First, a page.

The recent pay dispute between Cricket Australia and the country's cricketers has taken the cricketing world by storm and hit Australian cricket hard leaving 230 cricketers unemployed.
With a growing disconnect between cricket boards and players associations each day, West Indies all-rounder Dwayne Bravo — no stranger himself to board-players disputes — has thrown his weight behind the players saying that it's the players who need to be given importance rather than the administrators.
"I think people need to realise that first of all the players are the most important products of anything," Bravo told Firstpost, "The administrators need to treat the players in a particular way. Most people who are in charge feel that they are the important ones, while it's the other way round."
The sport has endured numerous pay dispute problems over the years. Sri Lankan players had long-standing problems with the board. The Bravo-led West Indies team left midway through the 2014 India tour because of a payment structure dispute between the players, the WICB and West Indies Players' Association, that left the BCCI red-faced. A number of South African players have been packing their bags and leaving for England in search of financial security.
Recently, former India coach Anil Kumble had vouched for a pay hike on behalf of the team for centrally-contracted players and the coaching staff while off-spinner Harbhajan Singh had sought Kumble's intervention in helping India's domestic cricketers get contracts for financial security.
In this day and age of endorsements and massive television revenues, Bravo is of the opinion that players are getting smarter and the administrators need to realise that players' value has gone up in the modern era.
"Not long ago the players didn't have much options and choices," Bravo said and added, "Now it's the day and age where there is so much money in sports. You get money off endorsements, players get well paid to wear shoes, particular type of clothing, to use a particular bat sponsor, so there is a lot of money involved in sport. They know their value and worth. So you have to pay players properly."
"I am not surprised about what is going around the world. A lot of people felt it was just the West Indian players but now you can see the Australians and South Africans are also jumping onboard and getting to realise. The older you get, the smarter and wiser you become. So people are not going to keep making the same mistake over and over (again)," Bravo added.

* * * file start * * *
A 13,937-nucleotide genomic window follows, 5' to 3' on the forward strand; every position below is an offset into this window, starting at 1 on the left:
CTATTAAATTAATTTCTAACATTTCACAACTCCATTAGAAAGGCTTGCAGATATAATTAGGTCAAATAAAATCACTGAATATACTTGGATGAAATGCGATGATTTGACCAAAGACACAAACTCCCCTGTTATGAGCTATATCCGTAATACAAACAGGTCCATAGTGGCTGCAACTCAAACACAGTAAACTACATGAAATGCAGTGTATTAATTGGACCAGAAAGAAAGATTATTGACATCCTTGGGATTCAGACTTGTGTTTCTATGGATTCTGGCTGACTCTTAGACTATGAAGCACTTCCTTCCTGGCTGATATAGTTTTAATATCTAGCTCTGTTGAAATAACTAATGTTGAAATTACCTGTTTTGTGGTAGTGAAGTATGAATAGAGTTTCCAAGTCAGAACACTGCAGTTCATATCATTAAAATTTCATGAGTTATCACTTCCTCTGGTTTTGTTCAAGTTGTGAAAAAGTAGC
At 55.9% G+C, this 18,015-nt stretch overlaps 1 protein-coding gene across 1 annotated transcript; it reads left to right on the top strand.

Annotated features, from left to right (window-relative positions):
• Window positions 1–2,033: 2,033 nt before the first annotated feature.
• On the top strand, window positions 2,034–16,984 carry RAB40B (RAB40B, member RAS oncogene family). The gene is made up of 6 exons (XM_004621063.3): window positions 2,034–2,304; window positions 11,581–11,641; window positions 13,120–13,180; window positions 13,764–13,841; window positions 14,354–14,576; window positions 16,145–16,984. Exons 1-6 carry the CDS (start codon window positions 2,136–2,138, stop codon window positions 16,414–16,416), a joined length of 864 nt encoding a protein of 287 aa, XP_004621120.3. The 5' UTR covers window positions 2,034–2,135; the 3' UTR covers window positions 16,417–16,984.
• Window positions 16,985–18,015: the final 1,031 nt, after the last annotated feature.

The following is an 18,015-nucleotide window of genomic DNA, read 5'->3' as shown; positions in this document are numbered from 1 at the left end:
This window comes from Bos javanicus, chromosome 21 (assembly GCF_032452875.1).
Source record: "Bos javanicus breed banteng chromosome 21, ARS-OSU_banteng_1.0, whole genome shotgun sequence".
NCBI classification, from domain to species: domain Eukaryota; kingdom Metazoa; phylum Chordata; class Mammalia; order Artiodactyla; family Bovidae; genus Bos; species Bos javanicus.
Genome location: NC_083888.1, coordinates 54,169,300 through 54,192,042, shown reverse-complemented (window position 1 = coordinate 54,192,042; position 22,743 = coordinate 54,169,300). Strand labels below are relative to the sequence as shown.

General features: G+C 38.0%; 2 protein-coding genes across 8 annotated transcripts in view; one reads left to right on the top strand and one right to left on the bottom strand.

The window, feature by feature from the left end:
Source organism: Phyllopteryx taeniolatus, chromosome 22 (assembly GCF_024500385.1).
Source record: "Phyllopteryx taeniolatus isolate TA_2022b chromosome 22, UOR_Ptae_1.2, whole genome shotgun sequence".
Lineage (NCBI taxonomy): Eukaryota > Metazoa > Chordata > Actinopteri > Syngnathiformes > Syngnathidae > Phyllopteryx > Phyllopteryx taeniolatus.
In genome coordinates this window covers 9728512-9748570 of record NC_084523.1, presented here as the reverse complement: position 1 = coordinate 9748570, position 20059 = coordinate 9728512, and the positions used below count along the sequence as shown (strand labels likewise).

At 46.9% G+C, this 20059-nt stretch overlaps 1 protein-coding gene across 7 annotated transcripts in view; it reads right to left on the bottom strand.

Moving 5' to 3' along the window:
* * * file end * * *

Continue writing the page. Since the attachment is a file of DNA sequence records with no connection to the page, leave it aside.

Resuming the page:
Comparing the earnings in other sport, Bravo said that there was a need to reduce the gulf and strike a balance.
"When you look at other athletes be it in football and basketball, the kind of money that these guys make and earn, there is a big, big difference compared to cricket. So they have to strike a balance and be honest among themselves," Bravo said.
The hard-nosed stand of the ACA again brought to light the importance of players association in cricket. Australia, probaly, has one of the strongers players association in the sport. Bravo is all in for a players association but what matters the most is the players' strong unity, something which has been on display in the onging CA-ACA impasse.
"Players associations are very important. However, it's very important for the players to be united that's more important than the associations," the West Indies all-rounder said. "Because the associations could only do so much as long as the players are all together and on the same page. That's the difference between the players in West Indies and Australia. In West Indies, some of the guys will be happy to make a stand but the others will falter and buckle under the pressure. If you have a strong players association, those things wouldn't happen," he continued.
Amidst the gloom Down Under, there is a flickering light at the end of the tunnel up west in the Caribbean Island as the West Indies stars have been offered temporary amnesty by the WICB, paving the way for the leading cricketers to return to the national ODI side.
Which means we might see Bravo in action as early as in the next month with the Windies touring England for three Tests, five ODIs and one T20I. The Trinidad and Tobago all-rounder has been out of action for seven months following a serious injury suffered during the Big Bash League in December last year. And the Caribbean Premier League might just provide him with much needed practice ahead of the England tour.
After a long lay-off, Bravo will not only face the challenge of making a smooth comeback but there will be added burden of captaincy too as he will be leading his home side Trinbago Knight Riders. But for Bravo, captaincy is more of an honour than a baggage.
"This is the fifth year (I am captaining them) so nothing really changes, Bravo said. "There is another year, another opportunity. It's always good to be a leader. Not only as captain, I enjoy leading guys naturally. This year is no different, it's always an honour to lead the Knight Riders' franchise," the Trinidad and Tobago all-rounder remarked.
Dwayne Bravo is playing for the Trinbago Knight Riders at the Hero Caribbean Premier League. The Biggest Party in Sport runs from 4 August to 9 September